Me. Nonsense, my good man; if you had looked on Mausolus himself — the Carian so famous for his tomb —, I assure you, you would never have stopped laughing; he was a miserable unconsidered unit among the general mass of the dead, flung aside in a dusty hole, with no profit of his sepulchre but its extra weight upon him. No, friend, when Aeacus gives a man his allowance of space — and it never exceeds a foot’s breadth —, he must be content to pack himself into its limits. You might have laughed still more if you had beheld the kings and governors of earth begging in Hades, selling salt fish for a living, it might be, or giving elementary lessons, insulted by any one who met them, and cuffed like the most worthless of slaves. When I saw Philip of Macedon, I could not contain myself; some one showed him to me cobbling old shoes for money in a corner. Many others were to be seen begging — people like Xerxes, Darius, or Polycrates.
Phi. These royal downfalls are extraordinary almost incredible. But what of Socrates, Diogenes, and such wise men?
Me. Socrates still goes about proving everybody wrong, the same as ever; Palamedes, Odysseus, Nestor, and a few other conversational shades, keep him company. His legs, by the way, were still puffy and swollen from the poison. Good Diogenes pitches close to Sardanapalus, Midas, and other specimens of magnificence. The sound of their lamentations and better-day memories keeps him in laughter and spirits; he is generally stretched on his back roaring out a noisy song which drowns lamentation; it annoys them, and they are looking out for a new pitch where he may not molest them.
Phi. I am satisfied. And now for that decree which you told me had been passed against the rich.
Me. Well remembered; that was what I meant to tell you about, but I have somehow got far astray. Well, during my stay the presiding officers gave notice of an assembly on matters of general interest. So, when I saw every one flocking to it, I mingled with the shades and constituted myself a member. Various measures were decided upon, and last came this question of the rich. Many grave accusations were preferred against them, including violence, ostentation, pride, injustice; and at last a popular speaker rose and moved this decree.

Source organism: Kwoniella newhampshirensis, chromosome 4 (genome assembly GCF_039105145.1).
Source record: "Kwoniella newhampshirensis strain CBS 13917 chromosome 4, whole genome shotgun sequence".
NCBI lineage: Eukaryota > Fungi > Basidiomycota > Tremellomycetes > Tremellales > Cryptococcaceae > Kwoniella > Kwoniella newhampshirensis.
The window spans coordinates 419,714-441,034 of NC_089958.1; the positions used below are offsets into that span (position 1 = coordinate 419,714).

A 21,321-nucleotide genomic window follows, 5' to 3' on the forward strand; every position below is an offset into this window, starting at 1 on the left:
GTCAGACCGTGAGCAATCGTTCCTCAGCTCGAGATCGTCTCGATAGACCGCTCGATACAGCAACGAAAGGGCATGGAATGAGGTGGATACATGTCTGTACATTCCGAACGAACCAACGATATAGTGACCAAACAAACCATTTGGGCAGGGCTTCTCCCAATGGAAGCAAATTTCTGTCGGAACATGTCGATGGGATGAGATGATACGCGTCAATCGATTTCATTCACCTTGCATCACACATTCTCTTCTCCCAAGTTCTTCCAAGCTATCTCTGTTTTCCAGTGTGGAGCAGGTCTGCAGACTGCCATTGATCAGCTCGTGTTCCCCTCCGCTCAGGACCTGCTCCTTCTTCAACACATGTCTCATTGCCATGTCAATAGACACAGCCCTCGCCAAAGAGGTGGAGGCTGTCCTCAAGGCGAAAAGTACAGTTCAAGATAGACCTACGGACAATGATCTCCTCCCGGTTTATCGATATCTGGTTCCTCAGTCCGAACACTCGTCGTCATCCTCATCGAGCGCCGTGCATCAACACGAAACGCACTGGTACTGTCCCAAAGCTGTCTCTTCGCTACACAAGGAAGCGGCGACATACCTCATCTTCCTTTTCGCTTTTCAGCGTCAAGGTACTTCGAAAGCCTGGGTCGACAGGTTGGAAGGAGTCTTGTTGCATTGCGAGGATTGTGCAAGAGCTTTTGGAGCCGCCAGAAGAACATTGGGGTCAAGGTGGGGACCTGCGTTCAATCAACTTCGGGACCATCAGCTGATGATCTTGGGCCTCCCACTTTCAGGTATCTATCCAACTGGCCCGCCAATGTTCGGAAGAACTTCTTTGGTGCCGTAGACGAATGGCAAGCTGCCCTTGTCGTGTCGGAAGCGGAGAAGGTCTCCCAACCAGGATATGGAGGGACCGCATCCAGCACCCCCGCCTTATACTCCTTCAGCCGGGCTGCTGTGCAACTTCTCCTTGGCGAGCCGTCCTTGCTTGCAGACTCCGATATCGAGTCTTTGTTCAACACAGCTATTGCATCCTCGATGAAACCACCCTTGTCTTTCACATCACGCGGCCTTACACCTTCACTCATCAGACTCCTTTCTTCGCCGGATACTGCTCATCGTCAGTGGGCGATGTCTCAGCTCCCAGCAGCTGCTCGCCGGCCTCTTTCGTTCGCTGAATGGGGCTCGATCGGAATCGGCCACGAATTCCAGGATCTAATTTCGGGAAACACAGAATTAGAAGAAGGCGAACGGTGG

‘Whereas the rich are guilty of many illegalities on earth, harrying and oppressing the poor and trampling upon all their rights, it is the pleasure of the Senate and People that after death they shall be punished in their bodies like other malefactors, but their souls shall be sent on earth to inhabit asses, until they have passed in that shape a quarter-million of years, generation after generation, bearing burdens under the tender mercies of the poor; after which they shall be permitted to die. Mover of this decree — Cranion son of Skeletion of the deme Necysia in the Alibantid tribe.’ The decree read, a formal vote was taken, in which the people accepted it. A snort from Brimo and a bark from Cerberus completed the proceedings according to the regular form.
So went the assembly. And now, in pursuance of my original design, I went to Tiresias, explained my case fully, and implored him to give me his views upon the best life. He is a blind little old man, pale and weak-voiced. He smiled and said:—‘My son, the cause of your perplexity, I know, is the fact that doctors differ; but I may not enlighten you; Rhadamanthus forbids.’ ‘Ah, say not so, father,’ I exclaimed; ‘speak out, and leave me not to wander through life in a blindness worse than yours.’ So he drew me apart to a considerable distance, and whispered in my ear:—‘The life of the ordinary man is the best and most prudent choice; cease from the folly of metaphysical speculation and inquiry into origins and ends, utterly reject their clever logic, count all these things idle talk, and pursue one end alone — how you may do what your hand finds to do, and go your way with ever a smile and never a passion.’
So he, and sought the lawn of asphodel.
It was now late, and I told Mithrobarzanes that our work was done, and we might reascend. ‘Very well, Menippus,’ said he, ‘I will show you an easy short cut.’ And taking me to a place where the darkness was especially thick, he pointed to a dim and distant ray of light — a mere pencil admitted through a chink. ‘There,’ he said, ‘is the shrine of Trophonius, from which the Boeotian inquirers start; go up that way, and you will be on Grecian soil without more ado.’ I was delighted, took my leave of the Mage, crawled with considerable difficulty through the aperture, and found myself, sure enough, at Lebadea.